the Division of Enterprise Regulation (DER) is responsible for the supervision
                 of the Enterprises. We recently issued the results of a completed audit, FHFA’s
                 2015 and 2016 Supervisory Activities, as Planned, Addressed Identified Risks
                 with Freddie Mac’s New Representation and Warranty Framework, AUD-
                 2017-009, available online at www.fhfaoig.gov/reports/auditsandevaluations.
                 In that audit, we found that for the 2015 examination cycle, DER planned and
                 performed two ongoing monitoring activities to address identified risks with
                 Freddie Mac’s implementation of the new framework. For the 2016
                 examination cycle, DER identified the new framework as a supervisory focus.
                 DER’s 2016 Freddie Mac supervisory plan included three new framework-
                 related targeted examinations and one ongoing monitoring activity. During the
                 2016 examination cycle, we found that DER completed two of the planned
AUD-2018-006     targeted examinations, deferred the other to 2017, and completed the ongoing
                 monitoring activity.
March 13, 2018
                 This audit follows on that work. In this audit, we sought to determine whether
                 DER performed its planned procedures and sufficiently supported its
                 conclusions for one of the Freddie Mac targeted examinations completed
                 during the 2016 examination cycle, entitled Representation and Warranty
                 Framework. We found that DER performed its planned procedures, and
                 prepared the required examination documents. The conclusions DER presented
                 in the Conclusion Letter were also consistent with those detailed in the targeted
                 examination workpapers. However, the examiner did not prepare the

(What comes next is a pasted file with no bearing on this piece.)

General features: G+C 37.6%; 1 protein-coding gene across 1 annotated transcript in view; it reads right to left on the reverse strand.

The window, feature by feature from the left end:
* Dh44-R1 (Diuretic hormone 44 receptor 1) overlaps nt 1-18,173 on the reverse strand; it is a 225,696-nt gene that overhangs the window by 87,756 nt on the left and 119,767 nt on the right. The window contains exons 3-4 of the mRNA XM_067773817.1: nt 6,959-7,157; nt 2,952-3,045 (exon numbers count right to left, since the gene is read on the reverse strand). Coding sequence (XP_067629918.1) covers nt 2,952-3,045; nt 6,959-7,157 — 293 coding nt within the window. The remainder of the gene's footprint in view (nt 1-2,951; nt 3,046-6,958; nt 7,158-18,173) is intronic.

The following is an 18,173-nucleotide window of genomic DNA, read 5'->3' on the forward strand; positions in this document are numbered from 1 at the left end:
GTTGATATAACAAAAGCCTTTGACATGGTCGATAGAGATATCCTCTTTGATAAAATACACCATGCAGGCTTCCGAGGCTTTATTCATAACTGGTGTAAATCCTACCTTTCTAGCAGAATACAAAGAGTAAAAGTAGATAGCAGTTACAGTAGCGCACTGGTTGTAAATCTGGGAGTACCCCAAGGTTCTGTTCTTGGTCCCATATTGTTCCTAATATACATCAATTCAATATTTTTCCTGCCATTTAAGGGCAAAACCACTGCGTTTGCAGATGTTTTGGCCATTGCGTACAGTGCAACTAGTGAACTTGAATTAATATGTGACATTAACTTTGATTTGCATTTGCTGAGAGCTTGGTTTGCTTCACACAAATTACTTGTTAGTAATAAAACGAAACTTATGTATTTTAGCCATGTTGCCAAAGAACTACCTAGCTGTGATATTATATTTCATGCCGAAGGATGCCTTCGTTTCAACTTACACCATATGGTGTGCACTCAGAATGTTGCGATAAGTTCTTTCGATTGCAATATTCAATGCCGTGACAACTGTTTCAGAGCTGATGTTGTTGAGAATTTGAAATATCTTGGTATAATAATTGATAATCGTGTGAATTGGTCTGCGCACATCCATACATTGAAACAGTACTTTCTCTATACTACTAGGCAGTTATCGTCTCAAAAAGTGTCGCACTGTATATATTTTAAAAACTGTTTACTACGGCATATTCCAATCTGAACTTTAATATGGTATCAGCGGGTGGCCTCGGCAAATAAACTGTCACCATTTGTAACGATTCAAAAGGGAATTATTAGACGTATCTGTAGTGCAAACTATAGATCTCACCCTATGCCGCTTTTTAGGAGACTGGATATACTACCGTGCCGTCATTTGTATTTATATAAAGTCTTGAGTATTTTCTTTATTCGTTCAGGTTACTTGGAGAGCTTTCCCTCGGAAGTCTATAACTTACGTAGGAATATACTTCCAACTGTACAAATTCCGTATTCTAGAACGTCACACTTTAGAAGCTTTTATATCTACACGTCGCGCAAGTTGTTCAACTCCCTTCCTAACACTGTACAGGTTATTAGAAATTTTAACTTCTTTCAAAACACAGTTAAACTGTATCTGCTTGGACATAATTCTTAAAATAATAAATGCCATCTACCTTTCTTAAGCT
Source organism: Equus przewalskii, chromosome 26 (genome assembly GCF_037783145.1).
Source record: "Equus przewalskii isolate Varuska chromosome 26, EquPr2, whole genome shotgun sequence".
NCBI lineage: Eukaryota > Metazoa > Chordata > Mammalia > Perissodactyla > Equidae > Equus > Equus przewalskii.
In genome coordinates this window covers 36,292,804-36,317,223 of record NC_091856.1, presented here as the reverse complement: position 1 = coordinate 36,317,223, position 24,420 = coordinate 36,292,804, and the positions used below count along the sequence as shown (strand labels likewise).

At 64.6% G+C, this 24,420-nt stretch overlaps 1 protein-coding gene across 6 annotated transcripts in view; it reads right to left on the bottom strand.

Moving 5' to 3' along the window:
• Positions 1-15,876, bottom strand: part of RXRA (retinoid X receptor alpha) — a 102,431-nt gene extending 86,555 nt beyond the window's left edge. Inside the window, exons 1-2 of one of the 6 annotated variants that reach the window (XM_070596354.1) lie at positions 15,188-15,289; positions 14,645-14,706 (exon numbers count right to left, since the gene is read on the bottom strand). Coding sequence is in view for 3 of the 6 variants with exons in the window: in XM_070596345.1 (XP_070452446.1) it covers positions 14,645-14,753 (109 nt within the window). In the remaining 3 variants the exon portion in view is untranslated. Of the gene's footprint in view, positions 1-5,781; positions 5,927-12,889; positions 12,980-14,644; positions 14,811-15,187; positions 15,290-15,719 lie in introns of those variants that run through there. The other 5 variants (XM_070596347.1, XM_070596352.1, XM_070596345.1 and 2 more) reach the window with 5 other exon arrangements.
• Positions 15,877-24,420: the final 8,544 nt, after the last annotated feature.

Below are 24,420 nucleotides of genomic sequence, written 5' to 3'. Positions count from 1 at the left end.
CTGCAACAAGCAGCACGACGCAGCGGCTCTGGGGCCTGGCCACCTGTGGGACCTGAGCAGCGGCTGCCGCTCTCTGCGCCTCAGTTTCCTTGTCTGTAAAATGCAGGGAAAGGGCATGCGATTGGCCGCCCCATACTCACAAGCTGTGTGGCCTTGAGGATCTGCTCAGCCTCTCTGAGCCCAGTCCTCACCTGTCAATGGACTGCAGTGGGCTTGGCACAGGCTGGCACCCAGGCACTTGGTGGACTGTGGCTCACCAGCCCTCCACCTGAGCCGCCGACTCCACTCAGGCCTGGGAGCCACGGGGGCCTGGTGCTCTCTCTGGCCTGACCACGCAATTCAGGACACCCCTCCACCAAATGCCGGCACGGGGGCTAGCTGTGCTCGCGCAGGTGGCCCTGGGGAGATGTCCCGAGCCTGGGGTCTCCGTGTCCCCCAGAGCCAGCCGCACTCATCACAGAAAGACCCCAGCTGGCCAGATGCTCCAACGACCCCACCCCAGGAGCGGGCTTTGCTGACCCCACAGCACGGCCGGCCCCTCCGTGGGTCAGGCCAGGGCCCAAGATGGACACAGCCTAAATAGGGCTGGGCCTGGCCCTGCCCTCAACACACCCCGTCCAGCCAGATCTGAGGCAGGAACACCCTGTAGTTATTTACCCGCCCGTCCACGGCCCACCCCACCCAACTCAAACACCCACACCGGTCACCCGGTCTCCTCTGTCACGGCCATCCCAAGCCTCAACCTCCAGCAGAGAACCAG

examinaton workpapers for this targeted examination in a manner that
                 provided a third party with a clear understanding of the examination work
                 performed. Specifically, certain examination work that, upon inquiry, was cited
                 by the Examination Manager to support the conclusion reached for this
                 targeted examination was not referenced in the Analysis Memorandum or
                 documented in the workpapers.

                 We make one recommendation in this report. In a written management
                 response, FHFA agreed that examiners should document their independent
                 analysis and rationale for how conclusions and findings were reached in
                 examination workpapers. While FHFA disagreed with various statements in
                 the report, it generally agreed with our recommendation. FHFA stated that
                 DER is in the process of rescinding and replacing current examiner guidance
                 for documenting targeted examinations, and will train examination staff on the
                 revised guidance. To the extent the revised guidance addresses the shortcoming
                 with the examination workpapers identified in this report, FHFA’s planned
                 corrective actions are responsive to our recommendation.

                 We are also issuing today the results of our audit of DER’s execution of a
                 targeted examination of Fannie Mae’s risk management activities related to the
                 new framework. See FHFA Completed its Planned Procedures for a 2015
                 Representation and Warranty Framework Targeted Examination at Fannie
                 Mae, but Did Not Document a Change to Planned Testing, AUD-2018-005,
                 available online at www.fhfaoig.gov/reports/auditsandevaluations.
                 This report was prepared by James Lisle, Audit Director; April Ellison,
                 Auditor-in-Charge; and Brian Maloney, Auditor; with the assistance of Bob